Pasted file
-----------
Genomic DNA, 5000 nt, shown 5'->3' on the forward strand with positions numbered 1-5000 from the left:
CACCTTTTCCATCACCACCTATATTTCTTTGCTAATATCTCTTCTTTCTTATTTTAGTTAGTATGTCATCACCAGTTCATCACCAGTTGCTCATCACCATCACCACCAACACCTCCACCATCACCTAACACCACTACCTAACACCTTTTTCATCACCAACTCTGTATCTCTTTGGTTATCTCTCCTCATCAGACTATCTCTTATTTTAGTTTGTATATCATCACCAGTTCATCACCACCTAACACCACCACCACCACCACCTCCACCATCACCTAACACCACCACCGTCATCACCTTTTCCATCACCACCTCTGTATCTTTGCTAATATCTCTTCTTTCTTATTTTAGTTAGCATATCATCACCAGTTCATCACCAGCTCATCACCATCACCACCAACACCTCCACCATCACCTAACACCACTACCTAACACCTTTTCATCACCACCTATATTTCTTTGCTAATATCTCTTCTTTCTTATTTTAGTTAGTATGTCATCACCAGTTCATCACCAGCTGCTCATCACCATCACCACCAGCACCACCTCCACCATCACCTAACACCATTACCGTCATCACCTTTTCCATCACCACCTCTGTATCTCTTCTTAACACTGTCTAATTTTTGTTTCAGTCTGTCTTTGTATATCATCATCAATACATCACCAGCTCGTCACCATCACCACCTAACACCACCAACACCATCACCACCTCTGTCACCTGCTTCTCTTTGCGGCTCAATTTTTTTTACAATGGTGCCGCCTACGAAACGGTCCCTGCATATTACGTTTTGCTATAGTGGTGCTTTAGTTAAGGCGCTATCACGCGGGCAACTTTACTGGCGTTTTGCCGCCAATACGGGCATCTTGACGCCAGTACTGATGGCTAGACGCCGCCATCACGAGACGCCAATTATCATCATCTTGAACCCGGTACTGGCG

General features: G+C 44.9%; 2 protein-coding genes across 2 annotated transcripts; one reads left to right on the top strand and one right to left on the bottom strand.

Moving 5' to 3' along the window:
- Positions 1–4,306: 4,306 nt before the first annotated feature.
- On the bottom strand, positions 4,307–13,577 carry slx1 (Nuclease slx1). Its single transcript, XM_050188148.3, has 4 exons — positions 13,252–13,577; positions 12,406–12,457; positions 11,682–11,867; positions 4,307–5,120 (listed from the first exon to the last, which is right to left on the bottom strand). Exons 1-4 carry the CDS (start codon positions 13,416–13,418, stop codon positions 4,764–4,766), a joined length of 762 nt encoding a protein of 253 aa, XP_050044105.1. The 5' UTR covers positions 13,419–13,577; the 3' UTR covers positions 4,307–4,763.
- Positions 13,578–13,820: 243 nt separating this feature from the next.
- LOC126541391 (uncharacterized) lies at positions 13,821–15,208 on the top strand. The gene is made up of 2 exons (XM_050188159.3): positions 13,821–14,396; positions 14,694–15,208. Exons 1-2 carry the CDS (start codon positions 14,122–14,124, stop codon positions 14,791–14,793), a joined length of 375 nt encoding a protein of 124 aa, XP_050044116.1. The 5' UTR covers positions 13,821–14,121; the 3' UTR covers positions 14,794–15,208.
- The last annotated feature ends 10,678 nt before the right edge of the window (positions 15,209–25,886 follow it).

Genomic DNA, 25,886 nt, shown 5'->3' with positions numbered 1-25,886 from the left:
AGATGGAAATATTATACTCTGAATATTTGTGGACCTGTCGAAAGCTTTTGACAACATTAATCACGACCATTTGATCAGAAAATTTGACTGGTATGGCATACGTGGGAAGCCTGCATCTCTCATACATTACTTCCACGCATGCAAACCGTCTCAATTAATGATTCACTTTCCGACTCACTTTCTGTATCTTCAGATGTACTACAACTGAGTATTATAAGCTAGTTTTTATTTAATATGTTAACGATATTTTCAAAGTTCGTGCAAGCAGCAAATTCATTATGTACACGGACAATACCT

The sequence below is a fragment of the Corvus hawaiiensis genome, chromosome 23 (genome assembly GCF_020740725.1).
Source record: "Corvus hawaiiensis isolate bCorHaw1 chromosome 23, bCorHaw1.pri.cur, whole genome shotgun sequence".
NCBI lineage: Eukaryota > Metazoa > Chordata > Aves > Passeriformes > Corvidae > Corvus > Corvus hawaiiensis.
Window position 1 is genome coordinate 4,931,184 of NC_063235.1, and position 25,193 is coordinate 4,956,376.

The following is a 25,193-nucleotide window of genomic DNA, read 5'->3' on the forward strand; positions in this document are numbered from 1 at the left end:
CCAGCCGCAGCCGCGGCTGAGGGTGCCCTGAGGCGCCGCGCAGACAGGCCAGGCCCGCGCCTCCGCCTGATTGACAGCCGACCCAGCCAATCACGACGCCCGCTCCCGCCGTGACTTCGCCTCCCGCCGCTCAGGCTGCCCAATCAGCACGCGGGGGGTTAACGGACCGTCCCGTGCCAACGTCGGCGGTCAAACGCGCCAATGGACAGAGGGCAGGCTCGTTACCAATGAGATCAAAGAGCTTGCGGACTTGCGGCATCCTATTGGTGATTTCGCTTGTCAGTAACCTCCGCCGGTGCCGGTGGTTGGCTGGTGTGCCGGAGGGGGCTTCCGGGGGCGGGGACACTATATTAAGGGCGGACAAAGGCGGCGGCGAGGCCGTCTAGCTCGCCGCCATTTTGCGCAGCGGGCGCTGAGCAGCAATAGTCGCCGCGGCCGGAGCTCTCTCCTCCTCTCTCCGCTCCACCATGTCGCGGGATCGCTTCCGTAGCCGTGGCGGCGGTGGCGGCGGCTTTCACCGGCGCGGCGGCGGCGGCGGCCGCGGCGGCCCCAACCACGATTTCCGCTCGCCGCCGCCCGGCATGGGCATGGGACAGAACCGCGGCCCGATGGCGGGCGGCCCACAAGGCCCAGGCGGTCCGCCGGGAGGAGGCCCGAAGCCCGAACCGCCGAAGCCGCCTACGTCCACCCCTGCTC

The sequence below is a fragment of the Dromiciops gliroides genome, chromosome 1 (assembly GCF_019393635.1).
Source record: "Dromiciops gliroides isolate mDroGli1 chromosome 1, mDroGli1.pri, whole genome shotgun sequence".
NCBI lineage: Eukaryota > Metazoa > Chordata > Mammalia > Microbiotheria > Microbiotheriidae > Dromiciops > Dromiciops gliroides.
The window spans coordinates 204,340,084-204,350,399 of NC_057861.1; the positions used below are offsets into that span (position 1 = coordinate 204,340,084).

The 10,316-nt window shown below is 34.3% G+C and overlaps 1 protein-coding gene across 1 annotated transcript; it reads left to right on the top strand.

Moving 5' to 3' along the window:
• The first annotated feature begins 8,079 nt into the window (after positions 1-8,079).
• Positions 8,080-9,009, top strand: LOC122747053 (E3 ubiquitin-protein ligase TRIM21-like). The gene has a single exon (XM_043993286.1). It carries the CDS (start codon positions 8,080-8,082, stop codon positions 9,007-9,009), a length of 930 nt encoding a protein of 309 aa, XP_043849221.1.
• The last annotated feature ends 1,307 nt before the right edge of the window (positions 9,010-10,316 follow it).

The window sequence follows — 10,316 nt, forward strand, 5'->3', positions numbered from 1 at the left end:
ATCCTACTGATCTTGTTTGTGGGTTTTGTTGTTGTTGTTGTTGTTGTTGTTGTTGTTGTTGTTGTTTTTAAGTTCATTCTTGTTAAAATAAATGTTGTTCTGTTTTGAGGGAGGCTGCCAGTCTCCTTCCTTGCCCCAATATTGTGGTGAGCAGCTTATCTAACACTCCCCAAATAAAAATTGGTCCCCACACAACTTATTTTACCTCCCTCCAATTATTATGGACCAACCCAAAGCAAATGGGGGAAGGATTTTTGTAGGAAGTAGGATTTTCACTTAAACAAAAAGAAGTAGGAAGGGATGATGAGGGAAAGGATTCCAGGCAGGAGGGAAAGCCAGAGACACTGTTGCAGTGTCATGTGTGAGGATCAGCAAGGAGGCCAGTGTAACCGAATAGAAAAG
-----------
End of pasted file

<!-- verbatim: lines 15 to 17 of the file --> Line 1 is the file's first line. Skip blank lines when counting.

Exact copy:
Window position 1 is genome coordinate 4,931,184 of NC_063235.1, and position 25,193 is coordinate 4,956,376.

The following is a 25,193-nucleotide window of genomic DNA, read 5'->3' on the forward strand; positions in this document are numbered from 1 at the left end:
CCAGCCGCAGCCGCGGCTGAGGGTGCCCTGAGGCGCCGCGCAGACAGGCCAGGCCCGCGCCTCCGCCTGATTGACAGCCGACCCAGCCAATCACGACGCCCGCTCCCGCCGTGACTTCGCCTCCCGCCGCTCAGGCTGCCCAATCAGCACGCGGGGGGTTAACGGACCGTCCCGTGCCAACGTCGGCGGTCAAACGCGCCAATGGACAGAGGGCAGGCTCGTTACCAATGAGATCAAAGAGCTTGCGGACTTGCGGCATCCTATTGGTGATTTCGCTTGTCAGTAACCTCCGCCGGTGCCGGTGGTTGGCTGGTGTGCCGGAGGGGGCTTCCGGGGGCGGGGACACTATATTAAGGGCGGACAAAGGCGGCGGCGAGGCCGTCTAGCTCGCCGCCATTTTGCGCAGCGGGCGCTGAGCAGCAATAGTCGCCGCGGCCGGAGCTCTCTCCTCCTCTCTCCGCTCCACCATGTCGCGGGATCGCTTCCGTAGCCGTGGCGGCGGTGGCGGCGGCTTTCACCGGCGCGGCGGCGGCGGCGGCCGCGGCGGCCCCAACCACGATTTCCGCTCGCCGCCGCCCGGCATGGGCATGGGACAGAACCGCGGCCCGATGGCGGGCGGCCCACAAGGCCCAGGCGGTCCGCCGGGAGGAGGCCCGAAGCCCGAACCGCCGAAGCCGCCTACGTCCACCCCTGCTC